At the time the First Temple stood, in which the Ark and Tables [of the Decalogue] were housed in the Holy of Holies, the Shechinah, i.e. Malchut d'Atzilut, that is, the aspect of the "revealed" light of the blessed En Sof, dwelled there and was clothed in the Ten Commandments, far higher and stronger, and with a greater and mightier revelation, than its revelation in the shrines of the Holy of Holies above in the upper worlds. For the Ten Commandments are the "All-embracing principles of the whole Torah," which comes from the Higher Wisdom, that is far higher than the world of manifestation. In order to engrave them on material tablets of stone it (the Shechinah) did not descend degree by degree, parallel to the order of descent of the worlds down to this material world. For this material world functions through the garment of material nature, while the Tables [of the Decalogue] are "The work of G‑d, and the writing is the writing of G‑d," beyond the nature of this material world which is derived from the effulgence of the Shechinah in the shrine of the Holy of Holies of Asiyah ("Action"), whence issues light and vitality to the world of Asiyah, in which this our world also is contained.

But the category of the Higher Wisdom of Atzilut, consisting of the totality of the Torah as it is epitomized in the Decalogue, has clothed itself in Malchut of Atzilut and of Beriah alone, and they alone, united as they are with the light of the blessed En Sof that is within them, are referred to as the "Shechinah" which rested in the Holy of Holies of the First Temple, through its clothing itself in the Ten Commandments, which were engraved in the Tables [reposing] in the Ark, by miraculous means and by the work of the Living G‑d (this being the "hidden" world which nests in the world of Beriah as is known to those familiar with the Esoteric Discipline).

As for the Second Temple, in which did not repose the Ark and Tables [of the Decalogue], our Rabbis, of blessed memory, said that the Shechinah did not abide there. This refers to the category of the Shechinah which used to abide in the First Temple— which was not of the ordinary descent of the worlds. But in the Second Temple it abided according to the order of gradual descent, of Malchut d'Atzilut vested in Malchut d'Beriah and the latter in Malchut d'Yetzirah, and the latter in the shrine of the Holy of Holies of Asiyah which in turn was clothed in the Holy of Holies of the Temple here below. In it rested the Shechinah, i.e. Malchut d'Yetzirah which was clothed in the Holy of Holies of Asiyah.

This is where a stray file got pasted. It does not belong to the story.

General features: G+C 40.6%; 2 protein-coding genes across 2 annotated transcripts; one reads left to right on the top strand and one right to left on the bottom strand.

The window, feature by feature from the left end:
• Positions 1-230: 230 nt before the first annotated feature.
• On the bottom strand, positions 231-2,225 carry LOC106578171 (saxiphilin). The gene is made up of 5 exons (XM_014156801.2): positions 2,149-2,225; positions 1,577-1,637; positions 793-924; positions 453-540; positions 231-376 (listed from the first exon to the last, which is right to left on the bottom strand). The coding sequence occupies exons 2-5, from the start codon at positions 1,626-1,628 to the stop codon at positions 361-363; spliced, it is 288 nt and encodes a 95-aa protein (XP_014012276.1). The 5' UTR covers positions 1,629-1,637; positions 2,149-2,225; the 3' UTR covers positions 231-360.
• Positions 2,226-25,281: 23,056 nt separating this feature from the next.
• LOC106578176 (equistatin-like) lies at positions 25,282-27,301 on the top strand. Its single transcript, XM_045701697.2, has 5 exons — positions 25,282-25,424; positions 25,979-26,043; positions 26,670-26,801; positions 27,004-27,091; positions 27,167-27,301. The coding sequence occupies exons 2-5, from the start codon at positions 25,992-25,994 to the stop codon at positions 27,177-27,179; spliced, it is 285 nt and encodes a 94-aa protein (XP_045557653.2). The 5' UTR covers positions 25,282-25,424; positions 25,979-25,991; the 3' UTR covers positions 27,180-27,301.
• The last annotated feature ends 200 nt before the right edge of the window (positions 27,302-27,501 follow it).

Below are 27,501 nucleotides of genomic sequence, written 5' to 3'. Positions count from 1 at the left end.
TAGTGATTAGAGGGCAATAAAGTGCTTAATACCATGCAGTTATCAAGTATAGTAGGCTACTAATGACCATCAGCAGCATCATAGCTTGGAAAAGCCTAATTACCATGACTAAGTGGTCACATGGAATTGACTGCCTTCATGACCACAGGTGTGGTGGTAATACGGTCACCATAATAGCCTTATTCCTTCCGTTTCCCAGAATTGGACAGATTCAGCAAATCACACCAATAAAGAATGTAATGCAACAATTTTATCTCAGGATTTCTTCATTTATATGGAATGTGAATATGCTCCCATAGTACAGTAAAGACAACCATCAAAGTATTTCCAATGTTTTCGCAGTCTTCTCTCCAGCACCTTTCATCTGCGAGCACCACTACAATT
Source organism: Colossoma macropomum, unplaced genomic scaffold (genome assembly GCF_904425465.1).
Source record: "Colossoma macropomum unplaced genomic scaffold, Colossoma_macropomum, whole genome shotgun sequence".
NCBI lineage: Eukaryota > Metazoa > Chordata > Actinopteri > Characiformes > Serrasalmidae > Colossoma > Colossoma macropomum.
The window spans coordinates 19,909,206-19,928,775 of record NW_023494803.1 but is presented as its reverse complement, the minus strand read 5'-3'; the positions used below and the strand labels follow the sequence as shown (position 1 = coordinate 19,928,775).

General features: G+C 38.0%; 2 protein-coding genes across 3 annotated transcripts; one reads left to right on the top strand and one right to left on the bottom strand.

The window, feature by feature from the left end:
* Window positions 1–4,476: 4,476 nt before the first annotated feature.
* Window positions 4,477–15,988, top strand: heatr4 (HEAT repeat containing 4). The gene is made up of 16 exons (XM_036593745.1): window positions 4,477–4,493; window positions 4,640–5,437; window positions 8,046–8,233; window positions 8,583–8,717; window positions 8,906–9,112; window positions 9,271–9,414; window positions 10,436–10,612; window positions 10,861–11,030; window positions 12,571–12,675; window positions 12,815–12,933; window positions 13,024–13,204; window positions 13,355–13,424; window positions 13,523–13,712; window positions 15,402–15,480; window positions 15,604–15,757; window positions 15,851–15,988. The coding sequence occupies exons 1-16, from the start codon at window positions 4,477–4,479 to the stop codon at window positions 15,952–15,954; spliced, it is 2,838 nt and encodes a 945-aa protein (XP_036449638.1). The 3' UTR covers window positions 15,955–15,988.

Therefore no man was permitted to enter there, except the High Priest on the Day of Atonement. However, since the Temple was destroyed, there remains to the blessed Holy One but "The four cubits of Halachah alone." Hence each individual who sits by himself and occupies himself in the Torah, the Shechinah is with him, as is stated in the first chapter of Berachot. The phrase "The Shechinah is with him" means in the order of the gradual descent and investment of Malchut d'Atzilut in Malchut d'Beriah, and Yetzirah and Asiyah. For the 613 commandments of the Torah are by and large active precepts, as are also those which are fulfilled by word and thought, such as Torah study and Grace after meals and the recital of the Shema and Prayer, for it has been ruled that contemplation has not the validity of speech, and one has not fulfilled one's obligation by contemplation and kavanah alone, until he gives utterance with his lips; and it has been ruled that the motion of the lips is considered an "action."

The 613 commandments of the Torah, together with the seven commandments of our Rabbis, combine to total the numerical equivalent of כתר ("crown") which is the blessed Ratzon Elyon (the "Supernal Will"), which is clothed in His blessed Wisdom, and they are united with the light of the blessed En Sof in a perfect union. "The Lord by wisdom hath founded the earth," which refers to the Oral Law that is derived from the Higher Wisdom, as is written in the Zohar, "The Father [chochmah] begat the daughter [i.e. Malchut, the Oral Law]."

And this is what the Yenuka meant when he said that "The Supernal light that is kindled on one's head, namely, the Shechinah, requires oil," that is, to be clothed in wisdom, which is called "oil from the holy anointing," as is explained in the Zohar, that "these are the good deeds," namely, the 613 commandments, which derive from His blessed wisdom. Thereby the light of the Shechinah can cling to the wick, i.e. the vivifying soul in the body, which is metaphorically called a "wick." For just as in the case of a material candle, the light shines by virtue of the annihilation and burning of the wick turning to fire, so does the light of the Shechinah rest on the divine soul as a result of the annihilation of the animal soul and its transformation "From darkness to light and from bitterness to sweetness" in the case of the righteous, or at least through the destruction of its garments, which are thought, speech and action, and their transformation from the darkness of the kelipot to the Divine light of the blessed En Sof, which is clothed and united in the thought, speech and action of the 613 commandments of the Torah, in the case of benonim. For as a result of the transformation of the animal soul, originating from the kelipat nogah, [a transformation] from darkness to light, and so forth, there is brought about toe so-called "ascent of the feminine waters" to draw the light of the Shechinah, i.e. the category of the "revealed" light of the blessed En Sof— over one's divine soul [principally dwelling] in the brain of the head. Thereby will also be clearly understood the text "For the Lord Thy G‑d is a consuming fire" as is explained elsewhere.